Shaw Island’s Alex MacLeod burned too may bridges and ruffled too many feathers to advocate effectively any longer for San Juan County and its stake in the future of Washington State Ferrries. So said a majority of the San Juan County Council, which removed MacLeod from the San Juan Ferry Advisory Committee. Time will tell whether the council was right.
As always, the fate of the chronically cash-strapped state ferry system will be determined in Olympia, not in the San Juan Islands. And the situation has gone from bad to worse now that the four 80-year-old Steel Electric-class ferries have been permanently pulled out of service.
During his four-year tenure as chairman of the committee, MacLeod reportedly made few friends in Olympia, at WSF headquarters or among the elected officials of Anacortes and Island or Skagit counties. The word at the state level, at least according to the County Council, which declined to name names, is MacLeod had become increasingly “hostile and belligerent” in his dealings with the power brokers in those arenas.
But MacLeod, without names to determine the context of what may have spawned such complaints, was unwilling to acknowledge problems had been created for the county through his supposed confrontational style. According to County Council Chairman Howie Rosenfeld, the council had “no choice” but to kick MacLeod off the committee.
It’s reasonable to question whose interests the council had in mind by sacking MacLeod. This fact remains: it’s going to take a strong and consistent voice to protect the interests of islanders in regards to ferry service. And MacLeod was a strong, consistent voice. If an ego was bruised in Olympia or at WSF, well, it wasn’t the first time. That’s politics.
For islanders, the reality is that it costs twice as much to ride the ferries as it did seven years ago. Service has been cut while ticket prices have soared. The number of riders in the San Juans has dropped seven percent during that same seven-year period, while WSF has seen a systemwide decline of one million or more.
But that’s not all. According to the San Juan County Economic Development Council, statewide tourism spending increased 8 percent from 2000-05; that figure remained nearly flat — at .8 percent — on the islands. Furthermore, the $25 million the county would have received over the next 15 years through the recent 9.5-cent gas tax increase was shifted to WSF instead to help cover the rising cost of fuel. Islanders can thank state lawmakers for that decision.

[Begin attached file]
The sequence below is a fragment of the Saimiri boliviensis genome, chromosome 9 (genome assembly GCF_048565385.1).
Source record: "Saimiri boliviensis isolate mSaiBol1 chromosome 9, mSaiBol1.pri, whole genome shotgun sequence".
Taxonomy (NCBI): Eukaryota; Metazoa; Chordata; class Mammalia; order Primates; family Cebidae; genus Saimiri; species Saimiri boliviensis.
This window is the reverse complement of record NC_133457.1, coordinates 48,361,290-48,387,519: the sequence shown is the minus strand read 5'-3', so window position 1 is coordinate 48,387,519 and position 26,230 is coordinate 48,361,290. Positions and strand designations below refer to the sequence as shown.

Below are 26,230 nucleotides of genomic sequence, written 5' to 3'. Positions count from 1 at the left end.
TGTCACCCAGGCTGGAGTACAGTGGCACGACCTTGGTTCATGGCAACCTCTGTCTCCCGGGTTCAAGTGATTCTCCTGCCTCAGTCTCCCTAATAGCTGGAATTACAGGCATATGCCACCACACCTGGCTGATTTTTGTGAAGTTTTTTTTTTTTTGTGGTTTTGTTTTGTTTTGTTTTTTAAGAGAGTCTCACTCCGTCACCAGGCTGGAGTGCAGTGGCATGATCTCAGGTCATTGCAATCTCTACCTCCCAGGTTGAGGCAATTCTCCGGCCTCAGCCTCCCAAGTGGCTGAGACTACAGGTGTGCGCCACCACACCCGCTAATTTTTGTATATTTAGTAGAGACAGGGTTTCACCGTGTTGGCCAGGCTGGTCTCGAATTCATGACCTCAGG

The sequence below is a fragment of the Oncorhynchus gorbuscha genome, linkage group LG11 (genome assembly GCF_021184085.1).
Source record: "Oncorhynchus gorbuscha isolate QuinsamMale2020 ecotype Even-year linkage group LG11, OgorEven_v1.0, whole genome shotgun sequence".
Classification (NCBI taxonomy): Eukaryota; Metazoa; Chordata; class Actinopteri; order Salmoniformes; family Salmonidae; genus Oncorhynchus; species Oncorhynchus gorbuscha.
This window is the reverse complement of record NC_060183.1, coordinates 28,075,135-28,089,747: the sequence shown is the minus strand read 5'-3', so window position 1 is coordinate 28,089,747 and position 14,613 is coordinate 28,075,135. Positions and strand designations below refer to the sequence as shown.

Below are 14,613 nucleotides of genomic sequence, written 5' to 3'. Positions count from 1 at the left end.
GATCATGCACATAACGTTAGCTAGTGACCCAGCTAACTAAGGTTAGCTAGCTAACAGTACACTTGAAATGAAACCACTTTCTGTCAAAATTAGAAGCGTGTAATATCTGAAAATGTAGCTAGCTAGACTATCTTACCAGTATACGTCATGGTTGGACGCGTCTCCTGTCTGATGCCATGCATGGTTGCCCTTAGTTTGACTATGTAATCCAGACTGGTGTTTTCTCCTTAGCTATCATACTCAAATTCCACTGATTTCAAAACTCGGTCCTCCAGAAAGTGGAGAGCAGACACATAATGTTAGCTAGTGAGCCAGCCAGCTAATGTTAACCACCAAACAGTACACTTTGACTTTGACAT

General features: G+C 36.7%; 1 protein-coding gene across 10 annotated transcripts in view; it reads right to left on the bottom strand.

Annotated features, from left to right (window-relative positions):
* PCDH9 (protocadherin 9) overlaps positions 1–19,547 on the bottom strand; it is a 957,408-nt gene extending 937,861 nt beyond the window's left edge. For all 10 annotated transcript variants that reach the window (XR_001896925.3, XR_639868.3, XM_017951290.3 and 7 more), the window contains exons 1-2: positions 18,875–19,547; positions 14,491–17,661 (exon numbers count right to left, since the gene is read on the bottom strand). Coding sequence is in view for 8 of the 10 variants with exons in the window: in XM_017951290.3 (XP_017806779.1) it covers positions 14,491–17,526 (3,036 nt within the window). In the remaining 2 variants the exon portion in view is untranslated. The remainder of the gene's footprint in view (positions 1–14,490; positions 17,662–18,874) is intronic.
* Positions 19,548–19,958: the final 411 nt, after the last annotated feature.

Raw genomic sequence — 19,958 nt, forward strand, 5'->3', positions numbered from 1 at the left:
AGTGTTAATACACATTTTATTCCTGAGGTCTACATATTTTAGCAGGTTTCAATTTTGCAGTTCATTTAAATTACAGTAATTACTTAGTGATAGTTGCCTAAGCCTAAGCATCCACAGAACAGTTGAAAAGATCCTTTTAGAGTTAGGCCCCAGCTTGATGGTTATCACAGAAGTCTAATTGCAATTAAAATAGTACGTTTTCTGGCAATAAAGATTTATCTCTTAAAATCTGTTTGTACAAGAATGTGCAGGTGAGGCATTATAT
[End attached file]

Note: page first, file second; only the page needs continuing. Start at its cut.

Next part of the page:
So who in Olympia is keeping the San Juans’ interests in mind?
MacLeod’s understanding of the inner workings of WSF and the challenges the agency is faced with was never in question. His failure to let the public know in advance of the committee’s Jan. 14 meeting, the catalyst of his undoing, was small potatoes for the council and an error MacLeod owned up to. Rosenfeld said council members had hoped to somehow “salvage” the situation and keep him on. But they didn’t.
In Olympia, state officials are preparing to turn the state ferry system inside out to solve the agency’s chronic lack of funding. MacLeod had been outspoken in his criticism of state lawmakers for eliminating the motor-vehicle excise tax — one of the agency’s major sources of revenue — and their failure to replace those funds.
The council may believe fences will be mended and the interests of islanders better served with MacLeod off the committee. But if the council thinks anyone in Olympia is looking out for the best interests of islanders, it might just as well believe in elves, fairies, unicorns and a great big pot of gold at the end of some fantastically colored rainbow.
History suggests otherwise.
By Scott Rasmussen